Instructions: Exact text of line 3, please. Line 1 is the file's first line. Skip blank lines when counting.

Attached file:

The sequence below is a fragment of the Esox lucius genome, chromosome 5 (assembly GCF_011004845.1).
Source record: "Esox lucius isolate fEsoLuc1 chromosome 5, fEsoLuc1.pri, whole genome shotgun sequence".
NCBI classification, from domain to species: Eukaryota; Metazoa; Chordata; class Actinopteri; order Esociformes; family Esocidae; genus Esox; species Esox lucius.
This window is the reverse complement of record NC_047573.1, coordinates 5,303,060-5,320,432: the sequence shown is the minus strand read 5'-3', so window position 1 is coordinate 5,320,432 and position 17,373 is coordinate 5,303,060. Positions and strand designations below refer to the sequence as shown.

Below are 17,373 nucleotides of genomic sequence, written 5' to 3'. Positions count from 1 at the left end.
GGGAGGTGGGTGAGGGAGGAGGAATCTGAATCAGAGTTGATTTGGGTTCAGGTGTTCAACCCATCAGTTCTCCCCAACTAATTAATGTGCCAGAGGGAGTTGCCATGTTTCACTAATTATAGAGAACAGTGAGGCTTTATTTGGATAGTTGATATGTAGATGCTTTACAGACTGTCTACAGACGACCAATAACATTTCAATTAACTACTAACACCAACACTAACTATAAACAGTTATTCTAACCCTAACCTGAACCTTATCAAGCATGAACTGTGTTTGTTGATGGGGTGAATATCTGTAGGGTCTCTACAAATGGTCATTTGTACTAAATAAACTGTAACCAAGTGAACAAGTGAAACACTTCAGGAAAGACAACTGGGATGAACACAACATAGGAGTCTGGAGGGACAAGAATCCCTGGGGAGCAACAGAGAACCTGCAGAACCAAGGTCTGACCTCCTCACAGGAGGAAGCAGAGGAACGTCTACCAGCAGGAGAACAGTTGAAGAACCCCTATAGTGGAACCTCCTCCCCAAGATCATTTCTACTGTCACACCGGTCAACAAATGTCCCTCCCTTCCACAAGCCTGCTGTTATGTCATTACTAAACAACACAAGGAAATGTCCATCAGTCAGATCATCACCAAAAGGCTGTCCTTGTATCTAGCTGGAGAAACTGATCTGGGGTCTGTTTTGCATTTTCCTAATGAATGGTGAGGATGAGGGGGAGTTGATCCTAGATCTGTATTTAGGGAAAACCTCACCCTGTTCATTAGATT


NCBI classification, from domain to species: Eukaryota; Metazoa; Chordata; class Actinopteri; order Esociformes; family Esocidae; genus Esox; species Esox lucius.